Ben Cattaneo, founder of The Decision-Making Studio, shares why risk management cannot move forwards until it understands and addresses organisational decision-making

Over the years I have spent in corporate risk management roles, I have interviewed many candidates for various positions.

I started to notice that increasingly, most candidates struggled to answer a particular question. This became quite acute last year (my last in risk) when trying to fill a vacancy in my team.

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That question was: “Can you tell me about a time when you helped - or tried to help - the organisation make an important decision?”

It wasn’t a trick question.

I was after an example like a major investment, a market entry (or exit), a product launch, a re-org, operational decisions, or something similar.

I also wasn’t after a successful attempt at improving decision quality either. A ‘glorious failure’ would have been perfectly acceptable – we learn more from our failures than our successes after all, or we become aware of the constraints of our environment.

“I don’t recall another time when we put through so few candidates to a shortlist.”

Response after response led me back to David Foster Wallace. In a now oft-cited commencement speech, Wallace opens with the following parable:

“There are these two young fish swimming along and they happen to meet an older fish swimming the other way, who nods at them and says ‘Morning, boys. How’s the water?’ And the two young fish swim on for a bit, and then eventually one of them looks over at the other and goes ‘What the hell is water?’”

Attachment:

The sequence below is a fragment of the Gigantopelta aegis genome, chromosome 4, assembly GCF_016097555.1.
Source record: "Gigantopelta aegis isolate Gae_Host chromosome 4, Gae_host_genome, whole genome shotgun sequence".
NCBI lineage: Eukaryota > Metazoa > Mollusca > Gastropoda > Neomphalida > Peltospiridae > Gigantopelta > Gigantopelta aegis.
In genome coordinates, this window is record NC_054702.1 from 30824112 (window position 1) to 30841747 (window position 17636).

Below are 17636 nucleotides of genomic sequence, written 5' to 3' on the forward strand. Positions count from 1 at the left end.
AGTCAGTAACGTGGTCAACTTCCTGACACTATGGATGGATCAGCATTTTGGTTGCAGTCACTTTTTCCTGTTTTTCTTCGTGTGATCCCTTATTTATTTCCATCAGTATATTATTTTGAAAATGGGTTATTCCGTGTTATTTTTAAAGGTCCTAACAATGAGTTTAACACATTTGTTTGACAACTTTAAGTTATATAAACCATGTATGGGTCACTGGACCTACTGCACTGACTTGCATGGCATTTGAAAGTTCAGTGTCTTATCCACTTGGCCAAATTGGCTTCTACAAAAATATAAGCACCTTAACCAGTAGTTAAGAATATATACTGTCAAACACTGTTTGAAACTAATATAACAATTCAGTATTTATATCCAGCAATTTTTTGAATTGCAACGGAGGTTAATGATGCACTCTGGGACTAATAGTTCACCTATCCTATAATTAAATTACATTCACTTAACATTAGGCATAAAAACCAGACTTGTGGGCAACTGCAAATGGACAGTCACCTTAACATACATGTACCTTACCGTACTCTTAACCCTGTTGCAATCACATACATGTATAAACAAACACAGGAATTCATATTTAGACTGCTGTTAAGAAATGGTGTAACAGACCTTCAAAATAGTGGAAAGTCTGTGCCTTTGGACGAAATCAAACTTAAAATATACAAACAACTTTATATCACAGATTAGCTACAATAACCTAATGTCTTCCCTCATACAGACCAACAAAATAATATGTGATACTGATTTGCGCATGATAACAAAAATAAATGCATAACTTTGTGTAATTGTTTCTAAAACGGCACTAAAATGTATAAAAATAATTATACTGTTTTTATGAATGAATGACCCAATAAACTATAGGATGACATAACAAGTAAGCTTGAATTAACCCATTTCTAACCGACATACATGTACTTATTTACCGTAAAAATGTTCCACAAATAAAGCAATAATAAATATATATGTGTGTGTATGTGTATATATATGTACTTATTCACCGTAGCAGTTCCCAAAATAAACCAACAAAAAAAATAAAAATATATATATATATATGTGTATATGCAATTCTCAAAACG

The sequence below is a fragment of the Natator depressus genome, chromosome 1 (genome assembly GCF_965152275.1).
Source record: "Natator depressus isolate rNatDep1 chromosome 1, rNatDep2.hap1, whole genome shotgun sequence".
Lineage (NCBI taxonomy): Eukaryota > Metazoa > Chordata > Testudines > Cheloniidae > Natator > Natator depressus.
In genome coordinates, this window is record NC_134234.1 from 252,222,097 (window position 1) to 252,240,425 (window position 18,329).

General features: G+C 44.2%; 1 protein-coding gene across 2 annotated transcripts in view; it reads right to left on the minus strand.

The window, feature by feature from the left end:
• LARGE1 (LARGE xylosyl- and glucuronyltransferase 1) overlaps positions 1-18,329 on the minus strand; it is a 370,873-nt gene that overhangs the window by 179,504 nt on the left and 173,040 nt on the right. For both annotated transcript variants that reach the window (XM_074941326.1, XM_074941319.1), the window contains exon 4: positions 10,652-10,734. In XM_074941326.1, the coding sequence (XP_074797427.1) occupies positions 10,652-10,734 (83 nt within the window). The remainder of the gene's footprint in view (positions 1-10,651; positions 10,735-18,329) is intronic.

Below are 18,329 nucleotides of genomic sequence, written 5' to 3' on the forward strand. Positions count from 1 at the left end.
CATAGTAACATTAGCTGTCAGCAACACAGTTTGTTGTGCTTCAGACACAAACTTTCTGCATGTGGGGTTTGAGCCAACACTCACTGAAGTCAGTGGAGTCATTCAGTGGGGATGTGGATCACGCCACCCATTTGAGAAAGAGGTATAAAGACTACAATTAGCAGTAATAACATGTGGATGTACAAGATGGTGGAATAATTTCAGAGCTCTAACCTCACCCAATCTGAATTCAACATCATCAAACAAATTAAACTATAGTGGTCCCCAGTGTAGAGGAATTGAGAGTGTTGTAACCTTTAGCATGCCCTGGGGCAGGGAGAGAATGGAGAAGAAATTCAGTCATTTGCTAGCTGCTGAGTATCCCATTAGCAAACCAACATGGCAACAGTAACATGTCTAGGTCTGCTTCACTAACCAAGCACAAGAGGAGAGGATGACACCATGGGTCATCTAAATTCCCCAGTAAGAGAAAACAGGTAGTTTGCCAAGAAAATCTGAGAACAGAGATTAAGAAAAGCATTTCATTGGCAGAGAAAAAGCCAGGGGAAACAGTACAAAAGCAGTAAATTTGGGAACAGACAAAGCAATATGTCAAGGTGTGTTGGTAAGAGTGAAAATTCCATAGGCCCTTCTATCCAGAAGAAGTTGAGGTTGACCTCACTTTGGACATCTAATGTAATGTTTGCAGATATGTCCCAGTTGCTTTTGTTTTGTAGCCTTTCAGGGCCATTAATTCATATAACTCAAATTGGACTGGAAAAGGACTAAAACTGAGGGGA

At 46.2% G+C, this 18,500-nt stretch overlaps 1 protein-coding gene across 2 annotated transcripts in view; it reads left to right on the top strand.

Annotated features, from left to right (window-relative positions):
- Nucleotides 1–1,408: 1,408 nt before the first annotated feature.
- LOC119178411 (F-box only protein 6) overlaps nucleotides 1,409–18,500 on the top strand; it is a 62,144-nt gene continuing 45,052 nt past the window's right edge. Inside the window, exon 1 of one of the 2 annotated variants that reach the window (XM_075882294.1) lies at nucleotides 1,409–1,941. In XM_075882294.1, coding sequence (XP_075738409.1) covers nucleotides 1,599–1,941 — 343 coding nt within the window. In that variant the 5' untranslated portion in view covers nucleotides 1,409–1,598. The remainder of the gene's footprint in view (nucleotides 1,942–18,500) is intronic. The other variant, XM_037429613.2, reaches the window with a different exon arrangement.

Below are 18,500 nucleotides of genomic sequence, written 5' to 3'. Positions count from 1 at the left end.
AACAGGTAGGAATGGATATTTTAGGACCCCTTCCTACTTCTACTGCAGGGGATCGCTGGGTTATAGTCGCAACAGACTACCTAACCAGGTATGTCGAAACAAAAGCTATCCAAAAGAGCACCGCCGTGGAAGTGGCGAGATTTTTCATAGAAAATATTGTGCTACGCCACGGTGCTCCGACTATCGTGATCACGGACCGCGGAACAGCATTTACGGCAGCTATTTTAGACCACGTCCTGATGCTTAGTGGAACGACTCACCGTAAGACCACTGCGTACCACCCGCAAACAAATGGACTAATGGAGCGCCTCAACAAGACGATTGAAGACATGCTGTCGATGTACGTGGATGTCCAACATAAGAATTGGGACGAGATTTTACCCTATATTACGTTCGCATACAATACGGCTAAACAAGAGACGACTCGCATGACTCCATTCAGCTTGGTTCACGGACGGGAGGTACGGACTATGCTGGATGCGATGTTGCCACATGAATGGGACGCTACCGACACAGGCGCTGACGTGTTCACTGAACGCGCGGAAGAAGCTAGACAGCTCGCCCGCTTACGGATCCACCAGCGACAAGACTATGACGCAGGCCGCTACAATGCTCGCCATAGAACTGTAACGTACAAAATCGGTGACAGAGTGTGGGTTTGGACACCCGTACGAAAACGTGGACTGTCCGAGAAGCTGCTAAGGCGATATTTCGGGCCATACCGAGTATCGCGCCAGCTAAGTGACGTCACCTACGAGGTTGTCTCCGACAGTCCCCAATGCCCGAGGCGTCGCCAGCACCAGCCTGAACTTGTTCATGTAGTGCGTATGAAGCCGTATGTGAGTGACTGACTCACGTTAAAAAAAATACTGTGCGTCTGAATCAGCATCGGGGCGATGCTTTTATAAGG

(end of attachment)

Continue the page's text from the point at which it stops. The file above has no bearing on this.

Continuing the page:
These were all fairly senior candidates, with experience in large consultancies, prominent companies, and with certifications in the discipline from one or more of the most well-recognised industry associations.

And yet, I kept getting back the same types of responses:

  • “There was a time when I helped a senior colleague make a decision about what to do about a risk…..”
  • “I was involved in helping us decide which risk software to procure….”

Many didn’t understand the question (or perhaps didn’t want to), as much as I tried to rephrase it, often more than once. Instead of “What the hell is water?”, it was “What the hell is an organisational decision?”

We ended up with a great hire, but it should not have been that hard. I don’t recall another time when we put through so few candidates to a shortlist.

I don’t blame the candidates I interviewed. I was witnessing a symptom of a deeper cause. Risk management, as commonly practiced, is often divorced from organisational decision-making.